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An estimated 48,960 new cases of pancreatic cancer are expected to occur in the US in 2015. Most (96%) will be can­cers of the exocrine pancreas, which produces enzymes to digest food. Endocrine carcinomas (4%) are more rare, have a better prognosis, and are often diagnosed at a younger age. From 2007 to 2011, overall pancreatic cancer incidence rates were stable after slowly increasing for most of the past decade.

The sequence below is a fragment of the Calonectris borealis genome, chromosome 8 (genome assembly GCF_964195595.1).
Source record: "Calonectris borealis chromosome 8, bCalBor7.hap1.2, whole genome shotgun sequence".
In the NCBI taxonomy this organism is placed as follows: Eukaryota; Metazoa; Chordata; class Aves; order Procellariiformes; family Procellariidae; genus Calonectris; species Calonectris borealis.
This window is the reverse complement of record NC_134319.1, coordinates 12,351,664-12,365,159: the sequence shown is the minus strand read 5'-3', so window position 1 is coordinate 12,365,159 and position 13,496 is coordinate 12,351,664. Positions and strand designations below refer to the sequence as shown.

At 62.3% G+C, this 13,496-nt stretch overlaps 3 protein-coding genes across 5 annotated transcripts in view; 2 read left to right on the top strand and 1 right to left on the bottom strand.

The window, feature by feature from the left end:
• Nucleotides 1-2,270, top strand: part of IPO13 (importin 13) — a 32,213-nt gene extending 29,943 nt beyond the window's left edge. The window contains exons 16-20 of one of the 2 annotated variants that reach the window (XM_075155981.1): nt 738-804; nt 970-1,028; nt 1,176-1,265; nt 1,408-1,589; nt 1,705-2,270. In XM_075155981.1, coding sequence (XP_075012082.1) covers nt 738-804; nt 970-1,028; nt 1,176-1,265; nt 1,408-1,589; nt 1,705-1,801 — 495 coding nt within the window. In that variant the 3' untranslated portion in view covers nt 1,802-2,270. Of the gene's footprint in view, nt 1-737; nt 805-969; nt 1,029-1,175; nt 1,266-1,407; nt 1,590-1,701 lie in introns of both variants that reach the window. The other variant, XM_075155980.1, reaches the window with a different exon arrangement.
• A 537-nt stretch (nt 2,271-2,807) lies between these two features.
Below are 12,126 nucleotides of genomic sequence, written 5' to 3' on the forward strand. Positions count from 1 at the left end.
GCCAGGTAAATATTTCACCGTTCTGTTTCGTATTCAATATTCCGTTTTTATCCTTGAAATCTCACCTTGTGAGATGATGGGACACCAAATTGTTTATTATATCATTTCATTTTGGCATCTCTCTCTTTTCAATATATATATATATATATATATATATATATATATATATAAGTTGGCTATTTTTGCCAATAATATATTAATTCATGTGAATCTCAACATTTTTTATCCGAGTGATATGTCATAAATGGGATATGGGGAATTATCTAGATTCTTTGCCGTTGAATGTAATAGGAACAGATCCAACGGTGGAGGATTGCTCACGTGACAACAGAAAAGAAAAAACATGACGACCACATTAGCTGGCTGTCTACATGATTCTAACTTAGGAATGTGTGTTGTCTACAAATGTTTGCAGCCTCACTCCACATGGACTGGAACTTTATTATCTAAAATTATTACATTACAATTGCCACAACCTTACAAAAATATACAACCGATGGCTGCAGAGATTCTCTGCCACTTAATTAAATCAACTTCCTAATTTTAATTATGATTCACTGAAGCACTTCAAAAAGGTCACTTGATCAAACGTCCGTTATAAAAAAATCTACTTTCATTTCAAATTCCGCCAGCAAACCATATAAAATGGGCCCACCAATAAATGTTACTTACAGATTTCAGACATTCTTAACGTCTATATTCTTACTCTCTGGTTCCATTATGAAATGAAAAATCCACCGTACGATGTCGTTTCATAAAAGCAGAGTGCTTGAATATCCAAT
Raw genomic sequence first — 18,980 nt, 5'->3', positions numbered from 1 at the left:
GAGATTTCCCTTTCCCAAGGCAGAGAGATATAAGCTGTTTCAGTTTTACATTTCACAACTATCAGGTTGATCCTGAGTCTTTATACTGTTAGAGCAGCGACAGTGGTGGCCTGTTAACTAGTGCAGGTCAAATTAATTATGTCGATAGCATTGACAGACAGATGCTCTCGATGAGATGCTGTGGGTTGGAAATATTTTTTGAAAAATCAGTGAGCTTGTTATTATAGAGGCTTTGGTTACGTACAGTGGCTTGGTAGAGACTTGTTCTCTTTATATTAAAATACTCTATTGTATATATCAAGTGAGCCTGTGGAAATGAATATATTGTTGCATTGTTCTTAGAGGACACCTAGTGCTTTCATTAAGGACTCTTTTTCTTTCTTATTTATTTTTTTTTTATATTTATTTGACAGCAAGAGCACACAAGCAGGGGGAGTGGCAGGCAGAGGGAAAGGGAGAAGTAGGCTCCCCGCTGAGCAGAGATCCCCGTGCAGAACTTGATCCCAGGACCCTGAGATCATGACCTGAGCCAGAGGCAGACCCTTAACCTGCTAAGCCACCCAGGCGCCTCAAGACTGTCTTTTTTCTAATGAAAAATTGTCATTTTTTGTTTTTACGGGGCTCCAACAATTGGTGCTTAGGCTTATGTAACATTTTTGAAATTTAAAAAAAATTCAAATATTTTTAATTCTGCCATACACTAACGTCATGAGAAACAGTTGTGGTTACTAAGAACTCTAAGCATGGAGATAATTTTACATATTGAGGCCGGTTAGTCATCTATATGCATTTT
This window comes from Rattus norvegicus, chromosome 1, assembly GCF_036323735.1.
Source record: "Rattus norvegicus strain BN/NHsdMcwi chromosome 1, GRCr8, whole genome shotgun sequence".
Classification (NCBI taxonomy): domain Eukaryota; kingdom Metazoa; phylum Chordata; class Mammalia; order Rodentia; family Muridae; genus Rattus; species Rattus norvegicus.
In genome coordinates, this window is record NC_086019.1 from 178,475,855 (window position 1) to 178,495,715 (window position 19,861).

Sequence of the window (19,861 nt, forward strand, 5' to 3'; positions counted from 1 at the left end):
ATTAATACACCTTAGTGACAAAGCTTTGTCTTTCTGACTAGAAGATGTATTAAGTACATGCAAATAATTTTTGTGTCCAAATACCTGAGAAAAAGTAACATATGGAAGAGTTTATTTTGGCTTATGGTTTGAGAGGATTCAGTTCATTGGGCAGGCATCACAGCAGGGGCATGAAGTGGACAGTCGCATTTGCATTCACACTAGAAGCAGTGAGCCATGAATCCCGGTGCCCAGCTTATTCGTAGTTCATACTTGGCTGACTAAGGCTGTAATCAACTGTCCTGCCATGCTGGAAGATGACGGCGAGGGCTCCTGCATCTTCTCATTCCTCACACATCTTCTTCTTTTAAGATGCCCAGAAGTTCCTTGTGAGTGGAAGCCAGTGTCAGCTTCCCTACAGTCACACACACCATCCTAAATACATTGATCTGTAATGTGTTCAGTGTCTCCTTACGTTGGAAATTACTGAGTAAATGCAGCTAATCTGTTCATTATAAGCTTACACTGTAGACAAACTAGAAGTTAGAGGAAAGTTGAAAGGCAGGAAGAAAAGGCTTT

Treatment: Surgery, radiation therapy, and chemotherapy are treatment options that may extend survival and/or relieve symptoms in many patients, but seldom produce a cure. Less than 20% of patients are candidates for surgery because pancre­atic cancer is usually detected after it has spread beyond the pancreas. Even among those patients who were thought to be surgical candidates, the cancer has often spread too extensively to be removed. For those who do undergo surgery, adjuvant treatment with the chemotherapy drug gemcitabine lengthens survival. For advanced disease, chemotherapy is often offered and may lengthen survival. The targeted anticancer drug erlo­tinib (Tarceva®) has demonstrated a slight improvement in advanced pancreatic cancer survival when used in combination with gemcitabine. Clinical trials with several new agents, com­bined with radiation and surgery, may offer improved survival.